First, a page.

The driver may start to accelerate before the hill - to gain enough kinetic energy to climb it without changing gears nor even without pressing throttle to max. If you speed up from 100km/h to 120km/h just pressing throttle from 50% to 75% on the last kilometer before the hill, it gives you energy to climb 20m at lower expense than maintaining constant speed. Driver may reduce throttle before downhill slope starts to prevent braking later. At lowland areas, where slopes are rarely higher than few tens of meters, such style of driving works fine.
  7. Oct 4, 2011 #6


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    Hrmm. I might have to disagree with you xts. I don't see how automatic cruise control is less effective than a person. It constantly monitors the speed of the vehicle and will be able to keep a steady speed/throttle much more effectively than any person can. Is a car more or less efficient (in general) at going up a hill if you shift to a lower gear instead of accelerating on a flat? Not to mention that accelerating before the hill can get you speeding tickets!!
  8. Oct 4, 2011 #7


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    Automatic cruise control maintains the speed in a short timescale, in effect it pushes throttle to max even on a short slope up, and reduces throttle to 0 (or shifts to neutral) on even short slope down. It also often reduces gear on uphills, and cars are less effective on low gear than on highest one.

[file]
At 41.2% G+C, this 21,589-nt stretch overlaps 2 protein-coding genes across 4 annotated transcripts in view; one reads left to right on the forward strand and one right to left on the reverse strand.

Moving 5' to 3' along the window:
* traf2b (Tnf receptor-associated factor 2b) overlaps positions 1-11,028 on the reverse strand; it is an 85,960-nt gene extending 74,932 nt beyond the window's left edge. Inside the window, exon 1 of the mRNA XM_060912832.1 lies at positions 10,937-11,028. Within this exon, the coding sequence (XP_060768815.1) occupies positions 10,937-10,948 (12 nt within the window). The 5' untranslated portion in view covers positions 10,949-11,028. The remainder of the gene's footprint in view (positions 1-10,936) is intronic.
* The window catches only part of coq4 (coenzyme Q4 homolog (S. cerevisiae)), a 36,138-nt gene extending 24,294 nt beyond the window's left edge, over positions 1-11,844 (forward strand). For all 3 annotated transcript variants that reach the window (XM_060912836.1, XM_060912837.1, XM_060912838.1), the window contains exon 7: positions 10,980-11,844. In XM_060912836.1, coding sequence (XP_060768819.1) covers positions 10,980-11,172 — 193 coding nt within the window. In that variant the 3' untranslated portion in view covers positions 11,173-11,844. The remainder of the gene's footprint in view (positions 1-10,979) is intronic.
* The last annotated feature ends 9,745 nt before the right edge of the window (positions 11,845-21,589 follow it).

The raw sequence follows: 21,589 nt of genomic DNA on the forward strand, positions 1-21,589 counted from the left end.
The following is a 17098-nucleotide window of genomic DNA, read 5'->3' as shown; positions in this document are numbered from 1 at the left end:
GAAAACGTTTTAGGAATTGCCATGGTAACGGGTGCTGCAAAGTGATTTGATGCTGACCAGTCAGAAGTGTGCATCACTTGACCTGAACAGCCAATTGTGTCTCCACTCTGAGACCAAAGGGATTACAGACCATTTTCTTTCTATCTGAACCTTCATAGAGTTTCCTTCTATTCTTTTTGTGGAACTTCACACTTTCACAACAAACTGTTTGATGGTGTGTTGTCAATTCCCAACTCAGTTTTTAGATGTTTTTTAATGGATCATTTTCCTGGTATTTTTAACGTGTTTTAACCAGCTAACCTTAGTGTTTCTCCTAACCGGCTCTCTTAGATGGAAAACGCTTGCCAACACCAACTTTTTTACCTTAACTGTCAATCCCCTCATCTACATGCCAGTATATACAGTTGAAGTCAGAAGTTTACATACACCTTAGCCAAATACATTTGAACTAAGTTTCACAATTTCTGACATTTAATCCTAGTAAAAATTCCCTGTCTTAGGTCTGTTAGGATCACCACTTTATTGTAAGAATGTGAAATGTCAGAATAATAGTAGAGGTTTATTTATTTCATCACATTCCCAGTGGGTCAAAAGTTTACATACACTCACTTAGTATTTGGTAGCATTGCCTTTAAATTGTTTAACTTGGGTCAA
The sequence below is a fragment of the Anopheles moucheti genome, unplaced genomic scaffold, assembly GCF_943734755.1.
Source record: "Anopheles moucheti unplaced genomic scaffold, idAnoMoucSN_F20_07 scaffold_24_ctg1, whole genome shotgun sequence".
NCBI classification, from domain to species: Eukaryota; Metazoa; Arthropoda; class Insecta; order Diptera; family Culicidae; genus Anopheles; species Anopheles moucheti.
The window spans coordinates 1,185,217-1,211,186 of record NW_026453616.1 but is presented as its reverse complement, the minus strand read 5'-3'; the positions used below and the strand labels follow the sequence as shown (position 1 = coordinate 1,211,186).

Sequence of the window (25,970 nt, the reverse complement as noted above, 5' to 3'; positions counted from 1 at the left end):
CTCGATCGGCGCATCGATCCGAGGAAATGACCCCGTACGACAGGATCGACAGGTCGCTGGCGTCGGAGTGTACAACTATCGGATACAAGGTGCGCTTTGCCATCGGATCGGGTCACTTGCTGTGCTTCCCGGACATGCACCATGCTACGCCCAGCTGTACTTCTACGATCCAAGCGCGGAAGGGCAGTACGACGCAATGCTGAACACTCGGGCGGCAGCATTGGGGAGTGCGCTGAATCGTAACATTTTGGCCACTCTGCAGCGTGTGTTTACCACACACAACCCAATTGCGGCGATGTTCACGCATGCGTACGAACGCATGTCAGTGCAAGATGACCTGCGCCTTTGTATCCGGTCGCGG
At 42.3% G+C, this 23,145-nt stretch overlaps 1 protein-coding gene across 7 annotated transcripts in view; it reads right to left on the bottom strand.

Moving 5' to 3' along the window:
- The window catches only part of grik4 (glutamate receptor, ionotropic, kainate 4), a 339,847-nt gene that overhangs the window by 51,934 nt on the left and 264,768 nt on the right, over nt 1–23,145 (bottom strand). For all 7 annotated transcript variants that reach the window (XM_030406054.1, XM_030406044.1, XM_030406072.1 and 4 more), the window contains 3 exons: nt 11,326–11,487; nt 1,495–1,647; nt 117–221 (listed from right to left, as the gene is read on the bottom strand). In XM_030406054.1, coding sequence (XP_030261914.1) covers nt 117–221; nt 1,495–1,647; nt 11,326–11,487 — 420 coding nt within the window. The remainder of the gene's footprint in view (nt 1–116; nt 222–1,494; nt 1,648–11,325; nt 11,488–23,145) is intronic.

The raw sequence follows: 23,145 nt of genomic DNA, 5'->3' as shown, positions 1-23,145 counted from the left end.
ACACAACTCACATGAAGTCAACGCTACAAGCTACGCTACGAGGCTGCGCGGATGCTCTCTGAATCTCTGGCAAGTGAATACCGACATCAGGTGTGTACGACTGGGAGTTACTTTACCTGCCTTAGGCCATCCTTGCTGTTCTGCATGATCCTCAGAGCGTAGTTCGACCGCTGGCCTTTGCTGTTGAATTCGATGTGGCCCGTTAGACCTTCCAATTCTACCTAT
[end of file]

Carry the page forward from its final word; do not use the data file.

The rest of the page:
Back to example of 30m uphill: you need some additional energy to climb. CC provides this energy by maintaining the constant speed: reducing gear and pushing throttle close to max, while rotation out of optimal range.
    Human driver may accumulate part of that energy in much longer time (accelerating before hill), without leaving the efficient ranges of RPM and throttle, provide only part while climbing (still with throttle at 75% or so and top gear - thus RPM in effective range), and borrow rest of that energy - finishing the climbing at lower speed (let's say 80km/h) than average.

    The same extra energy is generated by human driver in a longer time (thus at small extra power - engine runs in its optimal ranges), while CC generates it in short time, stepping out of the optimal range.

    Yes, higher the gear - more effectively engine works (at reasonable RPM). If your car is able to monitor fuel consumption, make a simple test. While on a flat motorway, drive at the constant speed of 100km/h at 5th (or 6th if your car have 6 gears) which for most cars is about 3000 RPM (my Peugeot makes 100km/h at 2800 RPM 5th gear). Then switch to 3rd gear - RPM jumps to about 5000. Maintain the same speed for half a minute. Compare fuel consumption reported in both cases.
    I did such test once - for my car the difference is dramatic: on a flat asphalt road, no wind, at 5th gear it consumes about 5.5 l/100km at 100km/h, at 3rd gear (and still 100km/h) it consumes about 9 l/100km.
    Last edited: Oct 4, 2011